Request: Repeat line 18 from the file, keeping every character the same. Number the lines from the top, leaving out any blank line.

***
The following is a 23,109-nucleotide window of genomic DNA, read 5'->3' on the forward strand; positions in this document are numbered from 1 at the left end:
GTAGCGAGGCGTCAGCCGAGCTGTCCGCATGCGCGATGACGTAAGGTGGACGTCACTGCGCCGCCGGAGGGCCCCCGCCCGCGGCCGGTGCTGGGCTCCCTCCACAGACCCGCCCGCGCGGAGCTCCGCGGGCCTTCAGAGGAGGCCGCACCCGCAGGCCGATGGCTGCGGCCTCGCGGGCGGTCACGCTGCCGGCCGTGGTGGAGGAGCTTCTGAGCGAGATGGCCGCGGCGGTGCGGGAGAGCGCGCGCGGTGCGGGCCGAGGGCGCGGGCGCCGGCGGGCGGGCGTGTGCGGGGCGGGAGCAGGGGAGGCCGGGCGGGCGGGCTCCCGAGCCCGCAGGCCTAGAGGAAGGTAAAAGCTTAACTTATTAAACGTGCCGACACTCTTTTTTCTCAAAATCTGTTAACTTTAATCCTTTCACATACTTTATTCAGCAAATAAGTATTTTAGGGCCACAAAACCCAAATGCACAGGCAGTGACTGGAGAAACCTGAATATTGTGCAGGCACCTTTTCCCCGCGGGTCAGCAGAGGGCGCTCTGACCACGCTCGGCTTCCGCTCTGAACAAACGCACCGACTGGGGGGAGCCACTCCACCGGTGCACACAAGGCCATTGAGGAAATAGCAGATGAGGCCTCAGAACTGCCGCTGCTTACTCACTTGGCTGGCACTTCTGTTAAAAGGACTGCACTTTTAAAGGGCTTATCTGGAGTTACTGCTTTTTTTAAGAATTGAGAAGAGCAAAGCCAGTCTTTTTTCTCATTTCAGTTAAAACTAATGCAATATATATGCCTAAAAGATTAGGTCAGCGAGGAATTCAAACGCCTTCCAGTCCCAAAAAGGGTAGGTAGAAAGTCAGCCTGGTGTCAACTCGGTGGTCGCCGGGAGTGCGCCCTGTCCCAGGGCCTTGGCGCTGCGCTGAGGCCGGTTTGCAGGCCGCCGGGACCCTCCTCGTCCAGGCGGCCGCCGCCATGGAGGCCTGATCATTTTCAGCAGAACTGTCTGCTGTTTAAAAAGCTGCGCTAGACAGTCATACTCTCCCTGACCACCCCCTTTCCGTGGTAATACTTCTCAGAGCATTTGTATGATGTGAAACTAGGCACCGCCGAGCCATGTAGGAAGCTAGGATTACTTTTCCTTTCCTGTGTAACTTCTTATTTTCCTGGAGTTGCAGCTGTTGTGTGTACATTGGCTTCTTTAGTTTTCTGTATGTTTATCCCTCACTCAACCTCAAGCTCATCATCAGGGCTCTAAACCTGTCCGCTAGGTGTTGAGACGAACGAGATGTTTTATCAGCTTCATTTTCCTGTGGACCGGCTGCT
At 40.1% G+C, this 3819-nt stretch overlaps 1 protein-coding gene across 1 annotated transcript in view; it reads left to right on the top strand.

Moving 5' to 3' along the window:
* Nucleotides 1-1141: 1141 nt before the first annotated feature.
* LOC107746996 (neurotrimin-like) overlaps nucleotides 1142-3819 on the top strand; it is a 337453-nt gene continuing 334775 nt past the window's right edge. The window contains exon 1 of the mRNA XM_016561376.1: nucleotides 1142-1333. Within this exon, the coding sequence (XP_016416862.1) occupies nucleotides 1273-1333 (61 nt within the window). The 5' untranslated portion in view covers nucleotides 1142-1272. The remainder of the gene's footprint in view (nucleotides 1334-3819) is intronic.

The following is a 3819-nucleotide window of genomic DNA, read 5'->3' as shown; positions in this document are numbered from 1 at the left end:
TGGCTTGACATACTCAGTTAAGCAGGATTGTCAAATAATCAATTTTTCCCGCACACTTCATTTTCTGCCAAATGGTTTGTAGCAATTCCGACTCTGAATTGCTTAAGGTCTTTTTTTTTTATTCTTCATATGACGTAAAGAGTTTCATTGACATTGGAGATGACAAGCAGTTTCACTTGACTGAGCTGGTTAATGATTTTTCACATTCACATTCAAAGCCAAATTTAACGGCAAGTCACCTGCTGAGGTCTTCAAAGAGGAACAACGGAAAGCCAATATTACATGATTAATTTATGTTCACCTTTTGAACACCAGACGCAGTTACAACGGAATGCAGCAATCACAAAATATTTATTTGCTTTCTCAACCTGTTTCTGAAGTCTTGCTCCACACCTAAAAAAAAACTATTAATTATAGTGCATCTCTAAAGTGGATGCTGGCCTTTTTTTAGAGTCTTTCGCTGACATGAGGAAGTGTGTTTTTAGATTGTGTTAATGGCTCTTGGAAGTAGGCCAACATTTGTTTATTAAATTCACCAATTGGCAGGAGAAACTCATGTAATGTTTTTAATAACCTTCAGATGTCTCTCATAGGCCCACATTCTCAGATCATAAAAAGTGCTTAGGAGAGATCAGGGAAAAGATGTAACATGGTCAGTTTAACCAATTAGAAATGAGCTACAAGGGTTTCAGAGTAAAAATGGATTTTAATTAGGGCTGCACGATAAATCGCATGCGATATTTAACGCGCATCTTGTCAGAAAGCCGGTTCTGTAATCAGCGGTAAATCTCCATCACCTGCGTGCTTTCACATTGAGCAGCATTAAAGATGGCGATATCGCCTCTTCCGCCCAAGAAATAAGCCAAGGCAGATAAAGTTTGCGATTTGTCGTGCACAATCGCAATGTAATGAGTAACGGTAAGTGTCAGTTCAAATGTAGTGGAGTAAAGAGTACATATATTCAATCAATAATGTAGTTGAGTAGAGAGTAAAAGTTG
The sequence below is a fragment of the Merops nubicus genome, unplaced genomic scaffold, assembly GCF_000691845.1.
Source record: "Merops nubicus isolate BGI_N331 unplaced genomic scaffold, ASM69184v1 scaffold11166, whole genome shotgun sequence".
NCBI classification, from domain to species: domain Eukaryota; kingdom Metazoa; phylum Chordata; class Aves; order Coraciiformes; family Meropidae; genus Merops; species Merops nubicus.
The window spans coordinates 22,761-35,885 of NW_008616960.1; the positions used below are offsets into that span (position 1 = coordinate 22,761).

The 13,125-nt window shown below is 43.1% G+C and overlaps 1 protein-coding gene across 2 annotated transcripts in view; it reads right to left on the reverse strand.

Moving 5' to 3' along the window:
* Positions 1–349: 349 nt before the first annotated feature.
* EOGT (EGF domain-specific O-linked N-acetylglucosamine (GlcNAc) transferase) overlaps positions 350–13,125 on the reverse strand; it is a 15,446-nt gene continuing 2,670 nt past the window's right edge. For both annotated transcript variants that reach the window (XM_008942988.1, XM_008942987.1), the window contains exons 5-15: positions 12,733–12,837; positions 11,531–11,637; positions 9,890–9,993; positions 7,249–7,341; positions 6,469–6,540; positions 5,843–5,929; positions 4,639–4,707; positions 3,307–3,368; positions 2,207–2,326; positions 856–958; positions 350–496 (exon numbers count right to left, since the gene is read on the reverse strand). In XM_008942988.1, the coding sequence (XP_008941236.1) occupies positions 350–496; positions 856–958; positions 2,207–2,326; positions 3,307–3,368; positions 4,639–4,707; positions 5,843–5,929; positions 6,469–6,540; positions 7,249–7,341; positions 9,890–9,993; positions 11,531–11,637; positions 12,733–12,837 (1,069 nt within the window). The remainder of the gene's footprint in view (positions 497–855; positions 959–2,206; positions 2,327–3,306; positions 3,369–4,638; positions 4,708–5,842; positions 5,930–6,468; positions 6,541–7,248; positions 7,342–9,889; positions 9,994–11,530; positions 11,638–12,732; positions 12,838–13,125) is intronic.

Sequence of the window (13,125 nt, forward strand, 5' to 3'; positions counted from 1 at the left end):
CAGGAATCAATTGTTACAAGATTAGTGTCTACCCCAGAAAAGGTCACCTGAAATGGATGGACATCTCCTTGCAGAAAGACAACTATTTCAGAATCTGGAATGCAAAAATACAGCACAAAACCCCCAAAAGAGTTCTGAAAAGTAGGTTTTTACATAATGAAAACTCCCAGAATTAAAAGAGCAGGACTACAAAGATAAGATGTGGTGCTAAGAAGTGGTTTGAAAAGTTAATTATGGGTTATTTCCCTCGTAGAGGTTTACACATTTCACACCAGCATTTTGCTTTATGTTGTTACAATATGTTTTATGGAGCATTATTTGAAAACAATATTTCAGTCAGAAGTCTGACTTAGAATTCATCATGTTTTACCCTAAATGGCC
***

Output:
CAGGAATCAATTGTTACAAGATTAGTGTCTACCCCAGAAAAGGTCACCTGAAATGGATGGACATCTCCTTGCAGAAAGACAACTATTTCAGAATCTGGAATGCAAAAATACAGCACAAAACCCCCAAAAGAGTTCTGAAAAGTAGGTTTTTACATAATGAAAACTCCCAGAATTAAAAGAGCAGGACTACAAAGATAAGATGTGGTGCTAAGAAGTGGTTTGAAAAGTTAATTATGGGTTATTTCCCTCGTAGAGGTTTACACATTTCACACCAGCATTTTGCTTTATGTTGTTACAATATGTTTTATGGAGCATTATTTGAAAACAATATTTCAGTCAGAAGTCTGACTTAGAATTCATCATGTTTTACCCTAAATGGCC